ABOUT THE EXHIBITION
Galerie Ron Mandos is proud to present an important archival exhibition on Isaac Julien’s seminal poetic film Looking for Langston (1989). The series is an homage by acclaimed artist Isaac Julien (1960, London) to Langston Hughes and the Harlem Renaissance. This award-winning film, shown in it’s original 16 mm format, is accompanied by photographic work that explores the fractured narratives of memory and desire.
Langston Hughes (1902-1967) was an American poet and writer. With his poems Hughes fought for awareness and empowerment in the African-American community, and against racism and discrimination. Although it was commonly presumed that he was gay, he never openly came out. Julien’s film portrays Langston Hughes as an African-American cultural icon with a repressed gay desire. He explores the ambiguous sexual subtexts of a period of rich artistic expression, and the enduring cultural significance of these pioneers’ work.
Julien mediates with a poetic, lyrical perspective on Langston Hughes coming out. The film shows a juxtaposition between the past and the present. The Harlem Renaissance was a flowering of African-American social thought that was expressed through the arts in the 1920s. Extracts from Hughes’ poetry is interwoven with the work of cultural figures from the 1920s and 1980s, including black poets Essex Hemphill (1957-1995) and Bruce Nugent (1906-1987), constructing a lyrical and multilayered narrative.
An important aspect of Looking for Langston is it’s timely treatment of the above themes. Julien contrasts the ravages of the AIDS epidemic – which was at its height during filming – with this lyrical exploration of the past.
While Julien was directing the film, he studied the photographs of James Van der Zee, George Platt Lynes and Robert Mapplethorpe. Working with Nina Kellgren (cinematographer) and Sunil Gupta (photographer), he created three photographic series. These photographs deploy an array of old and new technologies. For Julien, the photographs act as memorial sites. One can see a direct relation between these images imbued with references to the history of 1930s black and white African-American photography and 1980s queer cultures.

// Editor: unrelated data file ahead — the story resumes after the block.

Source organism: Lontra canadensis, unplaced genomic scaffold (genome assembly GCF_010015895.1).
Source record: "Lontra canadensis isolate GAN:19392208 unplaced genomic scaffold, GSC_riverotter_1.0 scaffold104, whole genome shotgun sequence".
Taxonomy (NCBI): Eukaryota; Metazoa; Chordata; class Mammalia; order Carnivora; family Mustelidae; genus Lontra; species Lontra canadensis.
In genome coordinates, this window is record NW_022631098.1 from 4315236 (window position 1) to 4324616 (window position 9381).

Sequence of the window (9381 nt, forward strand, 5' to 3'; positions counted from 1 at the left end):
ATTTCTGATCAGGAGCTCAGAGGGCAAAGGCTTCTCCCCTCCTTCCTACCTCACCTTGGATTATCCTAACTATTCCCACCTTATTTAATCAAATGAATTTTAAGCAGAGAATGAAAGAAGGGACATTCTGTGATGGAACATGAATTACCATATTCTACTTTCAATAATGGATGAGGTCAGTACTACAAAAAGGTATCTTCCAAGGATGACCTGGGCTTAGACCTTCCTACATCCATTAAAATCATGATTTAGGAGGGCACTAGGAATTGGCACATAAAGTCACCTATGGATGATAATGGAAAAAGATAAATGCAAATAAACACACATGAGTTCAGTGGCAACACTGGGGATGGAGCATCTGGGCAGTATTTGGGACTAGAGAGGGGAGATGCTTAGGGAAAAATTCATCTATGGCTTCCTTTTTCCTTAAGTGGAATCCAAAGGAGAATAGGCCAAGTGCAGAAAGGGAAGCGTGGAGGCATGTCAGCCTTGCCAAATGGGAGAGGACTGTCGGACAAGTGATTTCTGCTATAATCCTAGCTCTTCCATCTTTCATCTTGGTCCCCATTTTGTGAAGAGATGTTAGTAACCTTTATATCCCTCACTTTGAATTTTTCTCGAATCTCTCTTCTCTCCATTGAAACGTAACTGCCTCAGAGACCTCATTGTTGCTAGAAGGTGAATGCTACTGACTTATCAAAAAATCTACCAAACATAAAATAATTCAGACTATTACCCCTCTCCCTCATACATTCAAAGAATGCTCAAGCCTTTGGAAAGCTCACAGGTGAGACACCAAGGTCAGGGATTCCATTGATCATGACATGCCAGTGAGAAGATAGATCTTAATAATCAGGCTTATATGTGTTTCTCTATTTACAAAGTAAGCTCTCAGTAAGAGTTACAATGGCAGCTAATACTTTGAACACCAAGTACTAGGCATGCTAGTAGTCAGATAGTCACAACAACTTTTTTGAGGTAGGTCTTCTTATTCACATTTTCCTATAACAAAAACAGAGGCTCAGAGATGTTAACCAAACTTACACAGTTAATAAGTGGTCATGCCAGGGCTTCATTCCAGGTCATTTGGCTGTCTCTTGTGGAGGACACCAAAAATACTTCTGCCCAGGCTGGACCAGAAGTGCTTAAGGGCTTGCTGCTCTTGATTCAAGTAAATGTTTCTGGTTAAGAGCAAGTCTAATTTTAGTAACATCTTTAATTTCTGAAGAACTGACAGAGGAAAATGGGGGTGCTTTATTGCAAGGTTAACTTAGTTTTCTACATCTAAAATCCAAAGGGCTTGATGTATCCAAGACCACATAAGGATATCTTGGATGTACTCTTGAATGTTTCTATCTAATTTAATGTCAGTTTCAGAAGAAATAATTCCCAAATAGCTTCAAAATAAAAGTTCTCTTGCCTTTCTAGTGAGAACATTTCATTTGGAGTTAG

Isaac Julien is a Turner prize nominated artist and filmmaker. Julien has pioneered a form of multi-screen installations, including light-boxes and photographic works with ”Western Union: Small Boats” (2007), ”Ten Thousand Waves” (2010) and ”Playtime: Kapital” (2014) which were featured in the 56th Biennale di Venezia (2015). He has exhibited his work in museums and institutions across the world including ”Ten Thousand Waves” at Museum of Modern Art, New York (2013-2014), which was exhibited at Foundation Louis Vuitton in Paris (2016). In 2015, Julien had a retrospective entitled ”RIOT” at the De Pont Museum (Tilburg, the Netherlands). His work was featured in the group show ”The 1980s” at the Van Abbemuseum (Eindhoven, the Netherlands). In 2016, he showed ”Playtime’‘ and ”Kapital” at El Museo Universitario Arte Contemporáneo in Mexico City. Julien’s work ”Territories” is also on view at the Centre Pompidou, Paris. Julien is currently producing a new work that is a poetic meditation on aspects of the life and architecture of Lina Bo Bardi. The first chapter of this work, ”Stones Against Diamonds”, was shown during 2015’s La Biennale di Venezia, Art Basel, Art Basel Miami Beach, and is currently also showing together with Looking for Langston at Galerie Ron Mandos. After teaching at Harvard University (1998-2002), Julien was Professor of Media Art at the Staatliche Hochschule für Gestaltung in Karlsruhe (2009-2015) and Chair of Global Art at University of Arts London (2014-2016).